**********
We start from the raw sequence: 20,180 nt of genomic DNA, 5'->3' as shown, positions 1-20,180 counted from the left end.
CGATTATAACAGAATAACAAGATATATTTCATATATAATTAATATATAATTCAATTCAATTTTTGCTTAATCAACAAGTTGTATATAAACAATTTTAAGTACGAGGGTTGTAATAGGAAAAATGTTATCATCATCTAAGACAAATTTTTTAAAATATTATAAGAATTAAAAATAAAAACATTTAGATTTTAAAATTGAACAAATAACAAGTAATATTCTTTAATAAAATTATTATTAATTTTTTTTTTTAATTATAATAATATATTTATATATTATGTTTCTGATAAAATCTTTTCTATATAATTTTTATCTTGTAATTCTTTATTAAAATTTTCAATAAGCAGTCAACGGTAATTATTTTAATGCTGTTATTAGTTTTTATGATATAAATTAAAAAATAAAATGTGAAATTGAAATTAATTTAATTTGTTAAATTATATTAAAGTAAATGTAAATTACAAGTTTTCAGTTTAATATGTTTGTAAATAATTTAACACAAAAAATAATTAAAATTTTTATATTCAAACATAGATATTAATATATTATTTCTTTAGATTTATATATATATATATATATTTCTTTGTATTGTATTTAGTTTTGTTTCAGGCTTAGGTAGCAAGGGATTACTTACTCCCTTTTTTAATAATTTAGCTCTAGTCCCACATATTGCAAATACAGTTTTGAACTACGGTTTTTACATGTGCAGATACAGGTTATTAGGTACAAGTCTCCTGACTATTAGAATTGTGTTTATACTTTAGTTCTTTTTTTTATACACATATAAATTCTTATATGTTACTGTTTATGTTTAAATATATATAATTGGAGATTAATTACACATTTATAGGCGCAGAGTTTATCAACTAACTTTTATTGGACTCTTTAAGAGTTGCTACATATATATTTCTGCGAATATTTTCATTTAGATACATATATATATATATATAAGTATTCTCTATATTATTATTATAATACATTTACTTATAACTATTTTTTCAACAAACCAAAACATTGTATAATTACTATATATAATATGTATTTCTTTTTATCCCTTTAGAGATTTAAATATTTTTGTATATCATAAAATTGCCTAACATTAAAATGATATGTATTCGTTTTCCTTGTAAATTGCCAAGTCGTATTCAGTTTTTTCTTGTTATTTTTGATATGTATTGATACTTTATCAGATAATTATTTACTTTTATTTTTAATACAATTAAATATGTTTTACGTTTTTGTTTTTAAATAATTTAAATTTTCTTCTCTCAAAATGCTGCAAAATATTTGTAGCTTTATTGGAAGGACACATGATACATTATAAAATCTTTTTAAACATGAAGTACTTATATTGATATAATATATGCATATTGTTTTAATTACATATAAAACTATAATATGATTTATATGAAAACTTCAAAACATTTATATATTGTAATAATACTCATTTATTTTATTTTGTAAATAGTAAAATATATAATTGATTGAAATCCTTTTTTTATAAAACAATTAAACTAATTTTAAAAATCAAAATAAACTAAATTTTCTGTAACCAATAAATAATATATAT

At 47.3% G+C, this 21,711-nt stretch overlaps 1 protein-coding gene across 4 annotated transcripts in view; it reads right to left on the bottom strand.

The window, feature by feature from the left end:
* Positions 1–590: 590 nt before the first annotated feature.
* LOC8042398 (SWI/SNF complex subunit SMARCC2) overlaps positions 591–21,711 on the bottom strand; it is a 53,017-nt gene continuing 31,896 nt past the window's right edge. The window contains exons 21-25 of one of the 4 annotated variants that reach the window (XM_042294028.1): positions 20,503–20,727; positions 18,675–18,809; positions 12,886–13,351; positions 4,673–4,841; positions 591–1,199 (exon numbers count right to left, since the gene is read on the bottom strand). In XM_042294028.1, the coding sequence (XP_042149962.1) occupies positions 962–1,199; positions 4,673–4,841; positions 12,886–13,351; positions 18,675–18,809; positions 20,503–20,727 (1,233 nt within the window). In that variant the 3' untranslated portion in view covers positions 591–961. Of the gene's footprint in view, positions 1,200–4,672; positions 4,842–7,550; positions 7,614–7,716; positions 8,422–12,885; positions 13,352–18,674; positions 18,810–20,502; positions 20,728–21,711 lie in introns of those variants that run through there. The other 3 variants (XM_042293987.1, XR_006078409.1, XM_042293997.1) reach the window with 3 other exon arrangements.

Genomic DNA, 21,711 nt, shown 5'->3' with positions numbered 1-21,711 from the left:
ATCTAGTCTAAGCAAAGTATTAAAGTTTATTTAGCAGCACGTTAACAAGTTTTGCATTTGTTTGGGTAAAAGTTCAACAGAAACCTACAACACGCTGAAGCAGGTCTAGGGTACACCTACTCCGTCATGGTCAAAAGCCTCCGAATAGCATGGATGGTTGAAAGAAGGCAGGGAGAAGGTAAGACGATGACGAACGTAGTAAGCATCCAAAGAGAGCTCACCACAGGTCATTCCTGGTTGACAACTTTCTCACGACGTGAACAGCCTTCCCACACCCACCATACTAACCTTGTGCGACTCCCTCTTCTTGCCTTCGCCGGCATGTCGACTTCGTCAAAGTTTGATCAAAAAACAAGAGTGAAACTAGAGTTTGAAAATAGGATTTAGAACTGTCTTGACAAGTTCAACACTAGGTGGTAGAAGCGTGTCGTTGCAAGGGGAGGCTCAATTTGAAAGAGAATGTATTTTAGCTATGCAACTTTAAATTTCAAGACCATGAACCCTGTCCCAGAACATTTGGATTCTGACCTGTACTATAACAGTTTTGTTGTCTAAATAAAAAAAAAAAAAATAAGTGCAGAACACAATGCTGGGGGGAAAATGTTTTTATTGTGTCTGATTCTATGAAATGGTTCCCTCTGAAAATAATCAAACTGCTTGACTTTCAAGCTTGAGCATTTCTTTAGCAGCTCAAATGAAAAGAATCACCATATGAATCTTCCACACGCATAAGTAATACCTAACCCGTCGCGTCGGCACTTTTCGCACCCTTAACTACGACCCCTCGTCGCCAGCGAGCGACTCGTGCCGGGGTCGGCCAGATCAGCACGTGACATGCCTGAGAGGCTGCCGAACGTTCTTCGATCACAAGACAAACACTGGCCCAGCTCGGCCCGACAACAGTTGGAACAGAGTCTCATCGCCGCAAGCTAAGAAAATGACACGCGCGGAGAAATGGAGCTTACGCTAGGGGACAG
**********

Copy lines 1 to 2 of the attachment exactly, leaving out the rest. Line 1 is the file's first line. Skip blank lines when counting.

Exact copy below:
We start from the raw sequence: 20,180 nt of genomic DNA, 5'->3' as shown, positions 1-20,180 counted from the left end.
CGATTATAACAGAATAACAAGATATATTTCATATATAATTAATATATAATTCAATTCAATTTTTGCTTAATCAACAAGTTGTATATAAACAATTTTAAGTACGAGGGTTGTAATAGGAAAAATGTTATCATCATCTAAGACAAATTTTTTAAAATATTATAAGAATTAAAAATAAAAACATTTAGATTTTAAAATTGAACAAATAACAAGTAATATTCTTTAATAAAATTATTATTAATTTTTTTTTTTAATTATAATAATATATTTATATATTATGTTTCTGATAAAATCTTTTCTATATAATTTTTATCTTGTAATTCTTTATTAAAATTTTCAATAAGCAGTCAACGGTAATTATTTTAATGCTGTTATTAGTTTTTATGATATAAATTAAAAAATAAAATGTGAAATTGAAATTAATTTAATTTGTTAAATTATATTAAAGTAAATGTAAATTACAAGTTTTCAGTTTAATATGTTTGTAAATAATTTAACACAAAAAATAATTAAAATTTTTATATTCAAACATAGATATTAATATATTATTTCTTTAGATTTATATATATATATATATATTTCTTTGTATTGTATTTAGTTTTGTTTCAGGCTTAGGTAGCAAGGGATTACTTACTCCCTTTTTTAATAATTTAGCTCTAGTCCCACATATTGCAAATACAGTTTTGAACTACGGTTTTTACATGTGCAGATACAGGTTATTAGGTACAAGTCTCCTGACTATTAGAATTGTGTTTATACTTTAGTTCTTTTTTTTATACACATATAAATTCTTATATGTTACTGTTTATGTTTAAATATATATAATTGGAGATTAATTACACATTTATAGGCGCAGAGTTTATCAACTAACTTTTATTGGACTCTTTAAGAGTTGCTACATATATATTTCTGCGAATATTTTCATTTAGATACATATATATATATATATAAGTATTCTCTATATTATTATTATAATACATTTACTTATAACTATTTTTTCAACAAACCAAAACATTGTATAATTACTATATATAATATGTATTTCTTTTTATCCCTTTAGAGATTTAAATATTTTTGTATATCATAAAATTGCCTAACATTAAAATGATATGTATTCGTTTTCCTTGTAAATTGCCAAGTCGTATTCAGTTTTTTCTTGTTATTTTTGATATGTATTGATACTTTATCAGATAATTATTTACTTTTATTTTTAATACAATTAAATATGTTTTACGTTTTTGTTTTTAAATAATTTAAATTTTCTTCTCTCAAAATGCTGCAAAATATTTGTAGCTTTATTGGAAGGACACATGATACATTATAAAATCTTTTTAAACATGAAGTACTTATATTGATATAATATATGCATATTGTTTTAATTACATATAAAACTATAATATGATTTATATGAAAACTTCAAAACATTTATATATTGTAATAATACTCATTTATTTTATTTTGTAAATAGTAAAATATATAATTGATTGAAATCCTTTTTTTATAAAACAATTAAACTAATTTTAAAAATCAAAATAAACTAAATTTTCTGTAACCAATAAATAATATATAT